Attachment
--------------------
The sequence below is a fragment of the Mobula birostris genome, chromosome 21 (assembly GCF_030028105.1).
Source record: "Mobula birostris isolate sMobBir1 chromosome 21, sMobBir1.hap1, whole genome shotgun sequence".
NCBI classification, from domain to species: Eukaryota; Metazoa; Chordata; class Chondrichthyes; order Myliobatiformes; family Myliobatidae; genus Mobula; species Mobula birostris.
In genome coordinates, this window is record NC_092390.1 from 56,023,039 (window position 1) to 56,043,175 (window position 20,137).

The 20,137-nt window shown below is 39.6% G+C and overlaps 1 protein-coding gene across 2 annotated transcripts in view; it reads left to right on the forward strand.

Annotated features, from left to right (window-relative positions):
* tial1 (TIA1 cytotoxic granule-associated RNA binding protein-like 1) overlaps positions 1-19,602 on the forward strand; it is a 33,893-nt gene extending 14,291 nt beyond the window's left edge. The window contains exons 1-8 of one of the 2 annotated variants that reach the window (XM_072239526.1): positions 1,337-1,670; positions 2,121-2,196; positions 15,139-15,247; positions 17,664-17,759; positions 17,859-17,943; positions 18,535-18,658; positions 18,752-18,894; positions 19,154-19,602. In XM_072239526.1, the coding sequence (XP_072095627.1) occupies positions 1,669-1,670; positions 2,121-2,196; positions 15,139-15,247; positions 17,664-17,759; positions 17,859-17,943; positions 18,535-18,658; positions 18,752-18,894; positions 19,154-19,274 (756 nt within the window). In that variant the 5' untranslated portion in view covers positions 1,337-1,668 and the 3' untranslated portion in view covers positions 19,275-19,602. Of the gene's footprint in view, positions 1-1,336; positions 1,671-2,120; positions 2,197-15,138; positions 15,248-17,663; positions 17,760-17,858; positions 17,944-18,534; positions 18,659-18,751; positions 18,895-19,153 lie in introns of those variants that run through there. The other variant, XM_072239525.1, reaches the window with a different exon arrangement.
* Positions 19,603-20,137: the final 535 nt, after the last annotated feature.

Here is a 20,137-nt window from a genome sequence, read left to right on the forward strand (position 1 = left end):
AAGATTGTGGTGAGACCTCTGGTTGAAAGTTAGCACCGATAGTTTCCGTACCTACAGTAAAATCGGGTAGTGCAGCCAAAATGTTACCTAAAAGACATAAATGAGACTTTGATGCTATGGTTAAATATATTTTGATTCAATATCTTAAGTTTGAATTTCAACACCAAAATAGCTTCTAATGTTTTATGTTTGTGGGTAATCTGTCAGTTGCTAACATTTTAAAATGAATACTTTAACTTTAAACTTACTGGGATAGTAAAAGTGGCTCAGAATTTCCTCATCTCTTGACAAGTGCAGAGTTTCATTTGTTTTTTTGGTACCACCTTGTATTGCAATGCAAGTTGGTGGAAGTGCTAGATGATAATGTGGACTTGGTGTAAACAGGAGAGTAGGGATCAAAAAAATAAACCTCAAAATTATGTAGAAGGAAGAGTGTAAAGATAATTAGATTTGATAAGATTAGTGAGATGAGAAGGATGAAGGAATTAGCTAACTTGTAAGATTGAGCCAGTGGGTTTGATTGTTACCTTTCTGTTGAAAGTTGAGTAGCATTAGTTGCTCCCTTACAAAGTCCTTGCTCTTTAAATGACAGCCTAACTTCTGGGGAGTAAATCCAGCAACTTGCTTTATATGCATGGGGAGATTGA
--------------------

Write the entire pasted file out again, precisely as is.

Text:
The sequence below is a fragment of the Mobula birostris genome, chromosome 21 (assembly GCF_030028105.1).
Source record: "Mobula birostris isolate sMobBir1 chromosome 21, sMobBir1.hap1, whole genome shotgun sequence".
NCBI classification, from domain to species: Eukaryota; Metazoa; Chordata; class Chondrichthyes; order Myliobatiformes; family Myliobatidae; genus Mobula; species Mobula birostris.
In genome coordinates, this window is record NC_092390.1 from 56,023,039 (window position 1) to 56,043,175 (window position 20,137).

The 20,137-nt window shown below is 39.6% G+C and overlaps 1 protein-coding gene across 2 annotated transcripts in view; it reads left to right on the forward strand.

Annotated features, from left to right (window-relative positions):
* tial1 (TIA1 cytotoxic granule-associated RNA binding protein-like 1) overlaps positions 1-19,602 on the forward strand; it is a 33,893-nt gene extending 14,291 nt beyond the window's left edge. The window contains exons 1-8 of one of the 2 annotated variants that reach the window (XM_072239526.1): positions 1,337-1,670; positions 2,121-2,196; positions 15,139-15,247; positions 17,664-17,759; positions 17,859-17,943; positions 18,535-18,658; positions 18,752-18,894; positions 19,154-19,602. In XM_072239526.1, the coding sequence (XP_072095627.1) occupies positions 1,669-1,670; positions 2,121-2,196; positions 15,139-15,247; positions 17,664-17,759; positions 17,859-17,943; positions 18,535-18,658; positions 18,752-18,894; positions 19,154-19,274 (756 nt within the window). In that variant the 5' untranslated portion in view covers positions 1,337-1,668 and the 3' untranslated portion in view covers positions 19,275-19,602. Of the gene's footprint in view, positions 1-1,336; positions 1,671-2,120; positions 2,197-15,138; positions 15,248-17,663; positions 17,760-17,858; positions 17,944-18,534; positions 18,659-18,751; positions 18,895-19,153 lie in introns of those variants that run through there. The other variant, XM_072239525.1, reaches the window with a different exon arrangement.
* Positions 19,603-20,137: the final 535 nt, after the last annotated feature.

Here is a 20,137-nt window from a genome sequence, read left to right on the forward strand (position 1 = left end):
AAGATTGTGGTGAGACCTCTGGTTGAAAGTTAGCACCGATAGTTTCCGTACCTACAGTAAAATCGGGTAGTGCAGCCAAAATGTTACCTAAAAGACATAAATGAGACTTTGATGCTATGGTTAAATATATTTTGATTCAATATCTTAAGTTTGAATTTCAACACCAAAATAGCTTCTAATGTTTTATGTTTGTGGGTAATCTGTCAGTTGCTAACATTTTAAAATGAATACTTTAACTTTAAACTTACTGGGATAGTAAAAGTGGCTCAGAATTTCCTCATCTCTTGACAAGTGCAGAGTTTCATTTGTTTTTTTGGTACCACCTTGTATTGCAATGCAAGTTGGTGGAAGTGCTAGATGATAATGTGGACTTGGTGTAAACAGGAGAGTAGGGATCAAAAAAATAAACCTCAAAATTATGTAGAAGGAAGAGTGTAAAGATAATTAGATTTGATAAGATTAGTGAGATGAGAAGGATGAAGGAATTAGCTAACTTGTAAGATTGAGCCAGTGGGTTTGATTGTTACCTTTCTGTTGAAAGTTGAGTAGCATTAGTTGCTCCCTTACAAAGTCCTTGCTCTTTAAATGACAGCCTAACTTCTGGGGAGTAAATCCAGCAACTTGCTTTATATGCATGGGGAGATTGA